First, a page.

NYSGC Chair: Will Not Play Favorites for Downstate Casino Licenses

NYSGC Chair: Will Not Play Favorites for Downstate Casino Licenses
Fact Checked by Pat McLoone

Monday’s New York State Gaming Commission meeting featured a light agenda, but Chair Brian O’Dwyer had more than a few things to say.

The latter half of the 20-minute meeting featured O’Dwyer’s comments on his relief that colleges are ending marketing deals with sports betting operators, NYSGC Executive Director Robert Williams’ role in negotiating a new state gaming compact with the Seneca Nation and the need to re-examine the state’s relationship with the New York Racing Association in the wake of $455 million loan approved by state lawmakers to renovate and modernize Belmont Park.

But the most noteworthy comments came toward the end of O’Dwyer’s remarks about the selection process for the three downstate New York casino  licenses, for which the state is seeking applications. No one is paying attention, he said, to his “repeated” statements that there will be no preferred candidates for the licenses, which will go for at least $500 million apiece.

“This commission is dedicated, passionately dedicated, to ensuring that when we award the licenses for the three new casinos that, nobody has a leg up, nobody is in front, and no particular influences are going to bear on the ultimate decision of the site selection committee and ultimately of this commission,” O’Dwyer said. “Despite the numerous, numerous articles that are in the paper and the people and rumors around . . . that everyone comes to this process exactly the same way.”

O’Dwyer: ‘A Lot Of Disappointed Entities’

The downstate casino licenses were included in the New York State Budget passed last year, a year ahead of schedule, due to state officials wanting to raise revenues and spur growth in hospitality and construction jobs after the COVID-19 pandemic.

In the build-up to that vote, some state leaders touted Yonkers Raceway, home to MGM Resorts International’s Empire City Casino, and Aqueduct Racetrack in Queens, home to Resorts World New York City, as likely sites to receive licenses. Currently, those facilities are home to video lottery terminal racinos, which operate differently from Las Vegas-style slot machines.

Receiving full-fledged casino licenses would allow Empire City and Resorts World to add slots and live-dealer table games, and since those properties already have a presence in the New York City area, they could theoretically make the conversion quicker than others can build new, meaning the state would start receiving casino tax revenues earlier.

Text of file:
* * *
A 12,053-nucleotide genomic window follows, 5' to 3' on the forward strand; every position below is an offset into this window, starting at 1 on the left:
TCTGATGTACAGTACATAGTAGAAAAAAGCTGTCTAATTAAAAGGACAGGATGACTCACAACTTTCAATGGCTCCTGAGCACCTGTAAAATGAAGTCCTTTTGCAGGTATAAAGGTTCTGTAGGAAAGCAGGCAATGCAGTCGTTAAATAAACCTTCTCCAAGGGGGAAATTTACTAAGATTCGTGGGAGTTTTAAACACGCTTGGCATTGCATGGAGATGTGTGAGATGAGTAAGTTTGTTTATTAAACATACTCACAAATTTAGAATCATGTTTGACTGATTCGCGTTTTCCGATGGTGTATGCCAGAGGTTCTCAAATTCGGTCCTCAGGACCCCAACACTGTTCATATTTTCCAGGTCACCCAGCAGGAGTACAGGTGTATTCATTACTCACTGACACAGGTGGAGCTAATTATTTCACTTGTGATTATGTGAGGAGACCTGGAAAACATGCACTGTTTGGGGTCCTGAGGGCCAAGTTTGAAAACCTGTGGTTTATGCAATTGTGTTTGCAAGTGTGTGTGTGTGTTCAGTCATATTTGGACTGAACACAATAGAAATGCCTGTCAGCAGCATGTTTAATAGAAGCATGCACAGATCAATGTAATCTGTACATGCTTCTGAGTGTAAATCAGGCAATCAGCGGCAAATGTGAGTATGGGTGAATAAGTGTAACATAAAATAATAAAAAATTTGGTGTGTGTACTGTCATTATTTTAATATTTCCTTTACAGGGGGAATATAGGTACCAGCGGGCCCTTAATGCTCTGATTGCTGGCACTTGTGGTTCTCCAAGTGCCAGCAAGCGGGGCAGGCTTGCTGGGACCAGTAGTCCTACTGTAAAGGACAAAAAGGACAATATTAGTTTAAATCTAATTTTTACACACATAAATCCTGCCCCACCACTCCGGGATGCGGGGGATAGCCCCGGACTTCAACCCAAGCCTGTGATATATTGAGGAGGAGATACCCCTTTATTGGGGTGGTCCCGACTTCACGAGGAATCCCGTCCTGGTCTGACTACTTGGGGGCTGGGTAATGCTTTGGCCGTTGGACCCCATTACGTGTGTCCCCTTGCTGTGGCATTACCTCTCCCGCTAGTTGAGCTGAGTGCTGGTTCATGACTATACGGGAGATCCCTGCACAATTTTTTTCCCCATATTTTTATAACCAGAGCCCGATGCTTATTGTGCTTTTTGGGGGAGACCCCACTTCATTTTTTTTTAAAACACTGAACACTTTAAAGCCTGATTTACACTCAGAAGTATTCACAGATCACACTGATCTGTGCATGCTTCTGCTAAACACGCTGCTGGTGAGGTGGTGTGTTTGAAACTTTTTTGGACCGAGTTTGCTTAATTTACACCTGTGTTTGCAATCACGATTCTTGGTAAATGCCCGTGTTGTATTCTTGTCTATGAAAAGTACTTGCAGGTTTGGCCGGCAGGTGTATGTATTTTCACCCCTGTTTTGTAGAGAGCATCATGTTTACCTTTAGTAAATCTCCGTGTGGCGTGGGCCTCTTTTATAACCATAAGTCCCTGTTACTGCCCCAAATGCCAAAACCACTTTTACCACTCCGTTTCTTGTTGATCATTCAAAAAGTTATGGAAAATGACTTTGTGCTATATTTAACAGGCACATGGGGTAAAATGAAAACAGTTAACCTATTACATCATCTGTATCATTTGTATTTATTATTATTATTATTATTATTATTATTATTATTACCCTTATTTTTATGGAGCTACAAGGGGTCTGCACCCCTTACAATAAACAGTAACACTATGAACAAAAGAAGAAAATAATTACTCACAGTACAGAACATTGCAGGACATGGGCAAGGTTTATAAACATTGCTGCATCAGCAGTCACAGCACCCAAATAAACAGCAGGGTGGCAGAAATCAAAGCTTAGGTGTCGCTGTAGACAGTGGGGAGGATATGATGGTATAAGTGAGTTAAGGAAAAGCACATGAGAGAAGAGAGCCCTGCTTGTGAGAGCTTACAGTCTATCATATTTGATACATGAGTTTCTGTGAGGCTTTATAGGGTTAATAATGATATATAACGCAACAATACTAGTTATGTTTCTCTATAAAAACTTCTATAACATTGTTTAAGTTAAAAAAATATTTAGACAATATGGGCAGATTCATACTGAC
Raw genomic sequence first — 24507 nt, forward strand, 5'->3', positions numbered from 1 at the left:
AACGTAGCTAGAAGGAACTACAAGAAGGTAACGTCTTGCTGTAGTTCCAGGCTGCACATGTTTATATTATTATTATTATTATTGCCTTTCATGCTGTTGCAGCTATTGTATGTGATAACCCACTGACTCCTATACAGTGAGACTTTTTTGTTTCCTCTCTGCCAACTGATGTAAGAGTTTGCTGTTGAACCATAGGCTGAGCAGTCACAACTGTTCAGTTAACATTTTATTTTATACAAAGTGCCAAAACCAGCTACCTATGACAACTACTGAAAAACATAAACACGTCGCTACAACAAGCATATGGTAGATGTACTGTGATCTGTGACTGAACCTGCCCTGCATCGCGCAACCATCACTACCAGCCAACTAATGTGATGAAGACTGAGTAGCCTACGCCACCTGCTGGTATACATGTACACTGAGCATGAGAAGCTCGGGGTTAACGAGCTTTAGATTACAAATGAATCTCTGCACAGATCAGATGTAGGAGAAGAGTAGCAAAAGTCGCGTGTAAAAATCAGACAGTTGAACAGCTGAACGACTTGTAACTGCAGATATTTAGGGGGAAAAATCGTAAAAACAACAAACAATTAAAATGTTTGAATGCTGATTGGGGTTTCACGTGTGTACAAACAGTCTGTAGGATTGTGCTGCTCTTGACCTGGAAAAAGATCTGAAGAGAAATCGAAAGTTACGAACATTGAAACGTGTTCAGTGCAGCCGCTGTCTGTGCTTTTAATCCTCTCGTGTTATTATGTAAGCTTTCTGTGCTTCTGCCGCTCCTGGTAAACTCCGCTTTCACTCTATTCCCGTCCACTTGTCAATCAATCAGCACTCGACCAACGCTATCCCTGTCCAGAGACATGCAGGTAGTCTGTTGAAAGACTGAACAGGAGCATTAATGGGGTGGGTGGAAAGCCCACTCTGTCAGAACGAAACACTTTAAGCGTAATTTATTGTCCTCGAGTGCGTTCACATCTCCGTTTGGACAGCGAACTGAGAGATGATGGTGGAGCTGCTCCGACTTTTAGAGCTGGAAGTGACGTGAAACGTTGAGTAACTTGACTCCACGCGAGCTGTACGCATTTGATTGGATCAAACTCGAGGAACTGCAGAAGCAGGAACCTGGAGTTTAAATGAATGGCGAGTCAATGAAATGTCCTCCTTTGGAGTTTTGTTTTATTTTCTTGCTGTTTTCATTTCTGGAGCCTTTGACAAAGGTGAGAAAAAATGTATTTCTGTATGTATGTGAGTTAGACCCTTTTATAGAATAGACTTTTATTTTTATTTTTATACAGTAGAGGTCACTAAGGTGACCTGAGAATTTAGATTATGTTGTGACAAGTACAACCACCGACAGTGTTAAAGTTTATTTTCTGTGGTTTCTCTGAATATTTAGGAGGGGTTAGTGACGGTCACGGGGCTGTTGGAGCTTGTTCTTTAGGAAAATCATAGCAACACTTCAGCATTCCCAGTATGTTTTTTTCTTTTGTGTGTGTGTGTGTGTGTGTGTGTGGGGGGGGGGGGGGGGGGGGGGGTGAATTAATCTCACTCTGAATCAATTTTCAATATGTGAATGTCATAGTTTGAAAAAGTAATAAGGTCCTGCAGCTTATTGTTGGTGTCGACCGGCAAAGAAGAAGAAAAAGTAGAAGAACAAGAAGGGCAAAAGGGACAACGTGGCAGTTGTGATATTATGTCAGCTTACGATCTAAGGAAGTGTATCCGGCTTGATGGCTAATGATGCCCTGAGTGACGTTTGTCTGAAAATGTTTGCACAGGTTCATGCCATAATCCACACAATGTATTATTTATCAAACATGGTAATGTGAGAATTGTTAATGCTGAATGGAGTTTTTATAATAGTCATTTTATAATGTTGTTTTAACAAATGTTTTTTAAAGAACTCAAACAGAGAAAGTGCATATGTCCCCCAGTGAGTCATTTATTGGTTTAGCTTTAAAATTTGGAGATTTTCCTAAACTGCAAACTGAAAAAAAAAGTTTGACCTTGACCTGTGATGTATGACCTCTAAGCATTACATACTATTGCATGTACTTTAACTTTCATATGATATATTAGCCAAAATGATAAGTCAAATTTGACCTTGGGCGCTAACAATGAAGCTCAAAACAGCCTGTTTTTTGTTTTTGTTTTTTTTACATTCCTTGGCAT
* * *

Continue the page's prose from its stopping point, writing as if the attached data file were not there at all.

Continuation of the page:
Even with these three bids to come for retail, there is currently no legislation for New York City online casinos

MGM and Resorts World are expected to face significant competition for the available licenses. Among the interested bidders are Caesars Entertainment, which is part of a bid for a Times Square site, and Las Vegas Sands, which wants to build one in Nassau County on Long Island. Other reported proposals target other sites in Manhattan, Coney Island in Brooklyn and Citi Field in Queens.

All bids must first receive two-thirds support from a Community Advisory Committee (CAC), a five- or six-member board of representatives from the proposed site’s location, before state officials can consider the application.

“Ultimately, there will be a lot of disappointed entities and people because, obviously, that’s what happens (when the licenses are awarded), but I want everybody to leave this process, as important as it might be, with the knowledge and the understanding that this commission has conducted this process with transparency and fairness,” O’Dwyer said.

Next Steps in Casino License Process

The commission released the request for applications on Jan. 3. It set a Feb. 3 deadline for the first round of questions from applicants. Last month, Williams said MYSGC staffers were still in the process of answering more than 600 questions submitted by interested entities.

Once those questions have been answered, the commission will open another 30-day window for additional questions.

After the CAC, the state’s Gaming Facility Location Board will consider the application, with the NYSGC having the final say on whether an applicant receives a license.

It’s uncertain when the commission might make its rulings on applications.

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Author

Steve is an accomplished, award-winning reporter with more than 20 years of experience covering gaming, sports, politics and business. He has written for the Associated Press, Reuters, The Louisville Courier Journal, The Center Square and numerous other publications. Based in Louisville, Ky., Steve has covered the expansion of sports betting in the U.S. and other gaming matters.